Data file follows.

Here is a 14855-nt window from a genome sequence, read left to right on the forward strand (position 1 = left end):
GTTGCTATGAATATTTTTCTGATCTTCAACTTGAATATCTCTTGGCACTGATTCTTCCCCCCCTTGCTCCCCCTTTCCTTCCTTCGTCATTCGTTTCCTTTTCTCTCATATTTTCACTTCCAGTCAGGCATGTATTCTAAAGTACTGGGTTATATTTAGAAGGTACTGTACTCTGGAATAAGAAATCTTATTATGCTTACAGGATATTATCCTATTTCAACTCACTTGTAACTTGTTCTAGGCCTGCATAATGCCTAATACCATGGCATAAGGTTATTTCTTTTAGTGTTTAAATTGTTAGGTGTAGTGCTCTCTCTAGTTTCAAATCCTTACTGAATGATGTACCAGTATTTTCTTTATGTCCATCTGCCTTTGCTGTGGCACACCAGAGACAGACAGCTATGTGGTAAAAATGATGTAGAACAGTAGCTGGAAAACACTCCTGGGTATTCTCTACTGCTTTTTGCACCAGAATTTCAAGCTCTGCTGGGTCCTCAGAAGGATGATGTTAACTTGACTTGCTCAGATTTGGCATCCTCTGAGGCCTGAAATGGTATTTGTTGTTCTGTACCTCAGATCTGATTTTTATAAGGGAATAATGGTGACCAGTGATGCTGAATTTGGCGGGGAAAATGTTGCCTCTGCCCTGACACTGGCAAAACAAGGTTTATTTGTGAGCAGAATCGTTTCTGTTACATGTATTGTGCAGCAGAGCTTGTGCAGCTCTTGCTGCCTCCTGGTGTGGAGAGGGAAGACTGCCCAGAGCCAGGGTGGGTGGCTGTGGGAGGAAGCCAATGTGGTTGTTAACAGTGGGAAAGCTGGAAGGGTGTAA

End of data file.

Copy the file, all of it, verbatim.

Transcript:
Here is a 14855-nt window from a genome sequence, read left to right on the forward strand (position 1 = left end):
GTTGCTATGAATATTTTTCTGATCTTCAACTTGAATATCTCTTGGCACTGATTCTTCCCCCCCTTGCTCCCCCTTTCCTTCCTTCGTCATTCGTTTCCTTTTCTCTCATATTTTCACTTCCAGTCAGGCATGTATTCTAAAGTACTGGGTTATATTTAGAAGGTACTGTACTCTGGAATAAGAAATCTTATTATGCTTACAGGATATTATCCTATTTCAACTCACTTGTAACTTGTTCTAGGCCTGCATAATGCCTAATACCATGGCATAAGGTTATTTCTTTTAGTGTTTAAATTGTTAGGTGTAGTGCTCTCTCTAGTTTCAAATCCTTACTGAATGATGTACCAGTATTTTCTTTATGTCCATCTGCCTTTGCTGTGGCACACCAGAGACAGACAGCTATGTGGTAAAAATGATGTAGAACAGTAGCTGGAAAACACTCCTGGGTATTCTCTACTGCTTTTTGCACCAGAATTTCAAGCTCTGCTGGGTCCTCAGAAGGATGATGTTAACTTGACTTGCTCAGATTTGGCATCCTCTGAGGCCTGAAATGGTATTTGTTGTTCTGTACCTCAGATCTGATTTTTATAAGGGAATAATGGTGACCAGTGATGCTGAATTTGGCGGGGAAAATGTTGCCTCTGCCCTGACACTGGCAAAACAAGGTTTATTTGTGAGCAGAATCGTTTCTGTTACATGTATTGTGCAGCAGAGCTTGTGCAGCTCTTGCTGCCTCCTGGTGTGGAGAGGGAAGACTGCCCAGAGCCAGGGTGGGTGGCTGTGGGAGGAAGCCAATGTGGTTGTTAACAGTGGGAAAGCTGGAAGGGTGTAA